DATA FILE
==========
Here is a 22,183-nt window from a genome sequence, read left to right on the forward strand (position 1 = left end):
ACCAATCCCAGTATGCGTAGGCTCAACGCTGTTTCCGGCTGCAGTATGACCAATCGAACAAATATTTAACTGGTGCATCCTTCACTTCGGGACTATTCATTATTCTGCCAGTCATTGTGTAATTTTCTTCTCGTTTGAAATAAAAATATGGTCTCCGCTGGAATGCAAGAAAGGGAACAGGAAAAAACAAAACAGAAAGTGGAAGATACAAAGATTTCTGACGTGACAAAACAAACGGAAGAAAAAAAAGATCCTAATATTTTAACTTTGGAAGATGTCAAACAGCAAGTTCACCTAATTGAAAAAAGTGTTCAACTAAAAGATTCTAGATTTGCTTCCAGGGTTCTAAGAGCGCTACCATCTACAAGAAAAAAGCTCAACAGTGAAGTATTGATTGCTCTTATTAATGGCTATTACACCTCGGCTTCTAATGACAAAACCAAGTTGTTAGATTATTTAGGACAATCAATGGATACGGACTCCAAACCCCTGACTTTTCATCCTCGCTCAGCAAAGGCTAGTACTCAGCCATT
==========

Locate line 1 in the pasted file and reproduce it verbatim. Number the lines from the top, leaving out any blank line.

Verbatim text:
Here is a 22,183-nt window from a genome sequence, read left to right on the forward strand (position 1 = left end):